On October 6, Mitchell Weinzetl, a hired consultant from the International Associations of Chiefs of Police, had no interest in sugarcoating it—he believed the racial disparity studies concerning the Durham Police Department had “material flaws.”

At the time, that assertion, however, did not sit well with many members of the Durham City Council.

Councilwoman Jillian Johnson questioned Weinzetl’s assessment of the studies—a task conducted by the former chief of police of a small city in Minnesota for $91,323.

Weinzetl told Johnson and the rest of the council he “wasn’t in a position to say [racially biased practices] aren’t occurring,” but instead believe the studies that determined there were disparities had “extraneous variables.”

Needless to say, Johnson wasn’t convinced. “So what you’re saying is that you didn’t find evidence [of racially discriminatory policing], but also that you think that these two studies that did find evidence are flawed. I’m questioning whether your expertise is equal to that of the people who did those studies.”

Now RTI International, one of the organizations that produced a study about racial disparities in traffic stops conducted by DPD, is refuting the IACP’s claims that there were material flaws in its “veil of darkness” analysis, a study that was requested by former interim chief of police Larry Smith.

In a statement provided to the INDY from RTI International’s Travis Taniguchi, the lead research criminologist at RTI and the study’s lead author said, “The veil of darkness (VOD) analysis used by RTI International to assess racial disparity in the DPD traffic stop data has been used in dozens of jurisdictions and reported in at least six peer-reviewed publications. It is widely considered one of the best available methods for understanding and exploring potential racial disparity in traffic stop data. Like any methodology, it is not without its limitations. These limitations, however, are highlighted clearly in the original report and we make no claims beyond what the data and methods are able to tell us.”

The rest of the statement reads:

The IACP report claimed that the VOD analysis seeks to determine whether the police stop a greater percentage of black motorists during the day, when officers can more readily identify the race of drivers. This is partially accurate. The comparison made is between a limited range of times during which it is sometimes dark (e.g., 6 p.m. in winter months) but light during other times. Focus on this time range, referred to as the intertwilight period, avoids issues of vastly different driving populations that may be on the road in daytime and nighttime. Framing the comparison as day versus not-day is inaccurate, as the same times of day are being compared throughout the analysis.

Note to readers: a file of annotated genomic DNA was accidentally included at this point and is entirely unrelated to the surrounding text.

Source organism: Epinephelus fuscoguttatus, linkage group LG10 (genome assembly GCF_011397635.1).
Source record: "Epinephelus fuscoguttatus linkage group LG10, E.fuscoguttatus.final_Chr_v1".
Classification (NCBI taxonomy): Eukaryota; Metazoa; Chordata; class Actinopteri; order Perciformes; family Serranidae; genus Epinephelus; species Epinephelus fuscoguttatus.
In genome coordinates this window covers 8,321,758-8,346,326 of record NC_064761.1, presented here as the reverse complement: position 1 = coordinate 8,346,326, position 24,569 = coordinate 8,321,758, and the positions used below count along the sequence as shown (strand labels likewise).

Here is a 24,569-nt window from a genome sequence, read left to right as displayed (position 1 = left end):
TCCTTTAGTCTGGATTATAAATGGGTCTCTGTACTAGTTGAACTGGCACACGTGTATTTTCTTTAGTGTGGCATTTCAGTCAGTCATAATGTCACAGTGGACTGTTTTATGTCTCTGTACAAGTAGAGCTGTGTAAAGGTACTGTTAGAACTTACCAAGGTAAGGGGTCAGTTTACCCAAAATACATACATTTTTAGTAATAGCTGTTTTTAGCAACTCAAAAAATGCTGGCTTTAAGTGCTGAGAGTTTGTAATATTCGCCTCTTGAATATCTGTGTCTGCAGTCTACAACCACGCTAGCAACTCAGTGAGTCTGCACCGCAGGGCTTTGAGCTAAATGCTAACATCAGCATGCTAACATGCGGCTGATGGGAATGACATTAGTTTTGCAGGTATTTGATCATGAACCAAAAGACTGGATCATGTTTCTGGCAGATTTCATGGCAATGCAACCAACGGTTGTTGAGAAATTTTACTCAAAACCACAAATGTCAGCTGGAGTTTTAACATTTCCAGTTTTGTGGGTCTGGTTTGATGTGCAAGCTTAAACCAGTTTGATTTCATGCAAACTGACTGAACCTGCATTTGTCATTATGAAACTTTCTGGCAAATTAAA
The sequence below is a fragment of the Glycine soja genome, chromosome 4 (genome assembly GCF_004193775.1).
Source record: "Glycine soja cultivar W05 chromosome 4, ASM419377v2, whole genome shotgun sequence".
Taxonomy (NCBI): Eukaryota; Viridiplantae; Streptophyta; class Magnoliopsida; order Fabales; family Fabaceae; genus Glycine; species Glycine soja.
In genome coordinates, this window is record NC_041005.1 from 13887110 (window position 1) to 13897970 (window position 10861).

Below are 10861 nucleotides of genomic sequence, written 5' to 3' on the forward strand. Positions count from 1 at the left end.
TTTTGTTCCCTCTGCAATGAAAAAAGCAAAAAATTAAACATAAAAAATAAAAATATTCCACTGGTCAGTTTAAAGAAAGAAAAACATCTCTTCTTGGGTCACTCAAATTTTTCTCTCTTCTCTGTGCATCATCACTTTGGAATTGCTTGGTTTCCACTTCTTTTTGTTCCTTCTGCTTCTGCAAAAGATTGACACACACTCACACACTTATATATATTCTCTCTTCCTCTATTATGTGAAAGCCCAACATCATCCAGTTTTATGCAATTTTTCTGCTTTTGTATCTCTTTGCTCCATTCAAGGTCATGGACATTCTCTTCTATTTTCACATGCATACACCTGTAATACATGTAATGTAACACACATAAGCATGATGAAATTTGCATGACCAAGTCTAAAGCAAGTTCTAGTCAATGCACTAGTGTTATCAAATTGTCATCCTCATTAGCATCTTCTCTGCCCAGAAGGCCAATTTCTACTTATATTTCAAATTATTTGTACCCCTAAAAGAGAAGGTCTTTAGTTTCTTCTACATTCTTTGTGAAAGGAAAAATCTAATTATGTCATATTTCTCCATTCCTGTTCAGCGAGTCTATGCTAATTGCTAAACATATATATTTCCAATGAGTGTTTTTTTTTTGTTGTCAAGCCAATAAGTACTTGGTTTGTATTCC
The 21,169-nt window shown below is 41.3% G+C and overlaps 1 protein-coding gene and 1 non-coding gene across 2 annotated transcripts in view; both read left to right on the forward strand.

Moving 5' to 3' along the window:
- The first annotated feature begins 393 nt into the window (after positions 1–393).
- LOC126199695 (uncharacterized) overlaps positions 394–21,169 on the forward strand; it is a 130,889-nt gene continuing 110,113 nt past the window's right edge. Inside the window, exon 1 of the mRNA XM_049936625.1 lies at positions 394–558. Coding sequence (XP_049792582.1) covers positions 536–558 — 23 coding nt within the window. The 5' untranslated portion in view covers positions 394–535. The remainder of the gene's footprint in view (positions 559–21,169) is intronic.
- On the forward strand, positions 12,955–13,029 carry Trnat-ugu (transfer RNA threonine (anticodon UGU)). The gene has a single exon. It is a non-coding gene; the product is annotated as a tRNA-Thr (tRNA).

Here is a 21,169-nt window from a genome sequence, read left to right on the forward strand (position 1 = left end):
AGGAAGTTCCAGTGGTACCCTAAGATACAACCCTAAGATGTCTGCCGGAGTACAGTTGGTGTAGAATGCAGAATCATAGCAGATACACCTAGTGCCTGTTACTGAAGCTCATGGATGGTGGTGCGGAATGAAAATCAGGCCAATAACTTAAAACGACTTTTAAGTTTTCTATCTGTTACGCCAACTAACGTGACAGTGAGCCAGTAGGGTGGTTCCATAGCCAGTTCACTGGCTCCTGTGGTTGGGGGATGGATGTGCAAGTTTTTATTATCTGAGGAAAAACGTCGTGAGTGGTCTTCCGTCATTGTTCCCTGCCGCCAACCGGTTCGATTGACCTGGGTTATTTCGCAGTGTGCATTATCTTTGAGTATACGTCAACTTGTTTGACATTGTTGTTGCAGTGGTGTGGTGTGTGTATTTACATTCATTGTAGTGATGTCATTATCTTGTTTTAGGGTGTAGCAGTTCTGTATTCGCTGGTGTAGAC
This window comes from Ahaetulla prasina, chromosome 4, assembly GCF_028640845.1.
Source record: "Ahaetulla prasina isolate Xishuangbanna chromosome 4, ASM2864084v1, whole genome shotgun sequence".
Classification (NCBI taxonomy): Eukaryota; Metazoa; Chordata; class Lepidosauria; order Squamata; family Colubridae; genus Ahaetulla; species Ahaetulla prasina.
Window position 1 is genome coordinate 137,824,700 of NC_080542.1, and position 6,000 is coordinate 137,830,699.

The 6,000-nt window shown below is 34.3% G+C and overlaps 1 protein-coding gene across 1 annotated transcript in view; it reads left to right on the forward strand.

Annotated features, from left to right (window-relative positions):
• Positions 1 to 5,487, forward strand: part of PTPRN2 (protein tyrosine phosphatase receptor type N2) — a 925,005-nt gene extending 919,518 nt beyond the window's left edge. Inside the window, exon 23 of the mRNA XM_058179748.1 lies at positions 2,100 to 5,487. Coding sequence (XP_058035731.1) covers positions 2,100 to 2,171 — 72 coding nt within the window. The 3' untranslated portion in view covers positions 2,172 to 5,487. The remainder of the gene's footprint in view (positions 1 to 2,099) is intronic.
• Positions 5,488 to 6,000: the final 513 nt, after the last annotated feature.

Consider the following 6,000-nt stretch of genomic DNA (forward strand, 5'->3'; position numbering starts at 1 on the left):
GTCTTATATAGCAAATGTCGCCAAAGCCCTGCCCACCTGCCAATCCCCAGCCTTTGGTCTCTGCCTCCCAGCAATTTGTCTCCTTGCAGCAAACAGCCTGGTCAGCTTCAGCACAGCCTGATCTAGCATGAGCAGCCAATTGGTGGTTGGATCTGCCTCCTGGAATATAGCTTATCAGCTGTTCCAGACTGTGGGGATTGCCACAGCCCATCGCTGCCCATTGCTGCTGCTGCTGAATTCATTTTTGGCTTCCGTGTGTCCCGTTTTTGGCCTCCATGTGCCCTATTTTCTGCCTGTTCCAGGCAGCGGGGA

The IACP report fails to specify the material flaws it claims are in our analyses or conclusions about the DPD’s traffic stop data. Instead, the issues raised about the methodology stem from a fundamental misunderstanding of the processes employed. Traditional methodologies to assess racial disparities in traffic stops require an external benchmark, such as the percentage of minority residents in an area, to serve as a comparison against the racial composition of those who are stopped by the police. However, these external benchmarks are problematic, as detailed in our original report, and there is good reason to avoid analytical methods that rely on them. Because we are comparing citywide traffic stop data at different points in time, there is no need to specify an external benchmark that varies by location.

The concentration of police deployment is, in a practical sense, also irrelevant to RTI’s analysis. The VOD methodology is centered on a conceptual argument that officers can more readily determine driver race during daylight than in darkness. To reduce the variability in driver population, the methodology considers only the time period when it is sometimes dark during the year and sometimes light during the year. For police deployment practices to “matter,” one would have to postulate that police deployment (and more importantly traffic stop activity) was conditional upon daylight. The key here is that deployment has to be conditional upon lighting, not time of day. In other words, one would need to argue that deployment practices were systematically different depending upon how much daylight is available. This is an implausible argument and one of the key reasons that the VOD approach has been so well supported by criminologist.

We find no validity in the criticisms leveled by Dr. Weinzetl and believe that the IACP has made fundamental errors in their criticisms of RTI’s analysis. We stand behind the methodology, its implementation on DPD data, and the conclusions drawn from the analysis.

RTI International isn’t just some research institute. It’s one of the world’s leading research institutes. And while the IACP study had some good ideas on staffing issues in the department, it was clear that it didn’t take a harder look at the data presented by RTI.